Fitting yourself a sit-to-stand desk

July 9, 2011 – 3:06 pm

It’s been a while since I wrote about geeky things, viagra so here goes: I love my new desk setup. Several months in the making and saving, health system a few days in shopping, look and a few hours of setup and calibration… and it makes me smile every time I use it.

Design criteria:

  • A sit-stand workstation that makes use of my existing laptop, monitor, and keyboard/mouse.
  • Assisted lifting that does not require power – which means hydraulics or springs or levers or something of the sort. Sorry, geekdesk.
  • Affordable on a grad student’s budget. (This desk is the most expensive piece of furniture in my apartment, but it’s also the one I’ll spend the most time at. The bed is the second most expensive, and it’s probably the one I’ll spend the second most time using, so this seemed fair.)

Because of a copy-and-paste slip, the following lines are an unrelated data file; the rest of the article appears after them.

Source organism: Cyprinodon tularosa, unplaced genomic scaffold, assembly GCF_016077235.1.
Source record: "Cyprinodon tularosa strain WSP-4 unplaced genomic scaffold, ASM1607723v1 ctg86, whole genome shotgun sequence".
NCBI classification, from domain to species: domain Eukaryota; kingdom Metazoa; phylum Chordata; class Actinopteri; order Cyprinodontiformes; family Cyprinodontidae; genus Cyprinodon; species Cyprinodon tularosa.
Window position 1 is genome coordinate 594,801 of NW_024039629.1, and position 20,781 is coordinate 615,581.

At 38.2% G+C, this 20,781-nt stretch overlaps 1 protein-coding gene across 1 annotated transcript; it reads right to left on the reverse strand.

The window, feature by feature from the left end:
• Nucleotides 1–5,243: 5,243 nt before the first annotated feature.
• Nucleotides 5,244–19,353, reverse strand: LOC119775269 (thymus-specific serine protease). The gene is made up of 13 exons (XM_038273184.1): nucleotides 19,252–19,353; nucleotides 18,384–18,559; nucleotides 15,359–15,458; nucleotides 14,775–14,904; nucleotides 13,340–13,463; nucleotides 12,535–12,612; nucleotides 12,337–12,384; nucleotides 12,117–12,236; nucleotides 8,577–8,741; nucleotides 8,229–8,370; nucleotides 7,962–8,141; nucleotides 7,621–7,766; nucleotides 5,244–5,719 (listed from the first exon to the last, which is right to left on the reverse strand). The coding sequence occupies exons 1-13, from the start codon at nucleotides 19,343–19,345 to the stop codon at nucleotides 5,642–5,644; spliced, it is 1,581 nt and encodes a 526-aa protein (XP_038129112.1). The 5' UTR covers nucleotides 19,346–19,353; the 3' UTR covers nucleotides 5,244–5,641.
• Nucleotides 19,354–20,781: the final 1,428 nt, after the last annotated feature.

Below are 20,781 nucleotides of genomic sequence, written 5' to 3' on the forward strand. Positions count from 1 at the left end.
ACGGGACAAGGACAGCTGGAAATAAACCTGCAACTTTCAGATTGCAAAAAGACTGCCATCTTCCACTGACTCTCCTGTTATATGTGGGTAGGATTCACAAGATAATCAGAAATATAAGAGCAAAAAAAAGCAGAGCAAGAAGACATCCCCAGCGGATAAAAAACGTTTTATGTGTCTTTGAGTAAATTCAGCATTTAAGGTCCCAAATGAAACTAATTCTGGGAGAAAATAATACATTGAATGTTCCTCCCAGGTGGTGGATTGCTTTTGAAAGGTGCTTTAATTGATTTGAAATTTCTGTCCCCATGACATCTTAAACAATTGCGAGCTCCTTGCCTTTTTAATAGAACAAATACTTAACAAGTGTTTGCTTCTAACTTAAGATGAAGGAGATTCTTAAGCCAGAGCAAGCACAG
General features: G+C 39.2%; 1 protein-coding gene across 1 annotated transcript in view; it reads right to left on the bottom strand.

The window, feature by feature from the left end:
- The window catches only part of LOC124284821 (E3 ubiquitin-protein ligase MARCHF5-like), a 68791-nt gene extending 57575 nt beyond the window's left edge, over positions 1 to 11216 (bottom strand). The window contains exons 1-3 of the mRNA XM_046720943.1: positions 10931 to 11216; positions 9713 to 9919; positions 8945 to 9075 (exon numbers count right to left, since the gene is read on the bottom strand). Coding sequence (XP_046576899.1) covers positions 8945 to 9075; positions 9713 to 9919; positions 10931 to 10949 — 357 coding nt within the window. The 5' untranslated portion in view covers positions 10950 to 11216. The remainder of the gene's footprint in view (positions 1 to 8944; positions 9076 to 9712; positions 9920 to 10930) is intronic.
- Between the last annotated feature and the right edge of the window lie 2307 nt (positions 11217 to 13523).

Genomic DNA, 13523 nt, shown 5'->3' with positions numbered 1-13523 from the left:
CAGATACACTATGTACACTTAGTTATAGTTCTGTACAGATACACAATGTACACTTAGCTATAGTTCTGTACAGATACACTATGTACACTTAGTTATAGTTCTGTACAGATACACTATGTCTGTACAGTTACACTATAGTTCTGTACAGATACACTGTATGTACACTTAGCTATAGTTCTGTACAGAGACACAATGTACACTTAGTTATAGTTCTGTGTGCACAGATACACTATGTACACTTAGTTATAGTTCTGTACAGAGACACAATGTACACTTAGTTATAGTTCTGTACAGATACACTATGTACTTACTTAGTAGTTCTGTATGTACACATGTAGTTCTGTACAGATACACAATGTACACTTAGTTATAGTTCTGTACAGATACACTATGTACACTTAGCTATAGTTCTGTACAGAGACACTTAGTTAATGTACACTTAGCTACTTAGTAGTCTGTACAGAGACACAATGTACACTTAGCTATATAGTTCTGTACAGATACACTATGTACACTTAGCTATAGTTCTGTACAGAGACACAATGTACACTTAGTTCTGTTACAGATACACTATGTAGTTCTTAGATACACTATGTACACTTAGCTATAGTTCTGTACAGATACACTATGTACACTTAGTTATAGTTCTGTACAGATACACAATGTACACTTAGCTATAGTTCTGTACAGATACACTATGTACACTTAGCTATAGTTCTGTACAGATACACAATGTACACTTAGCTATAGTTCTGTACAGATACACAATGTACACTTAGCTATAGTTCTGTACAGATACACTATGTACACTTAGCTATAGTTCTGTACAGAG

• Sturdy — which, for something this specialized and load-bearing, means getting quality components meant for the use, rather than cobbling together stacks of boxes and books and clamps myself.
  • Portable, such that I can disassemble the components and haul them to the next place in a minivan (better yet: car).

I wanted a sit-stand workstation because I spend ridiculous amounts of time on my computer and am the restless sort, so being able to change positions and maintain proper alignment while I fidget around is a real boon to ergonomics. I’ve made makeshift sitting and standing desks for years, from kitchen counters to book piles to a strategically placed empty dresser, but no matter how well I set them up, a static desk just didn’t seem right.

The past few years of experimentation did teach me about how one should be aligned in both sitting and standing positions, though.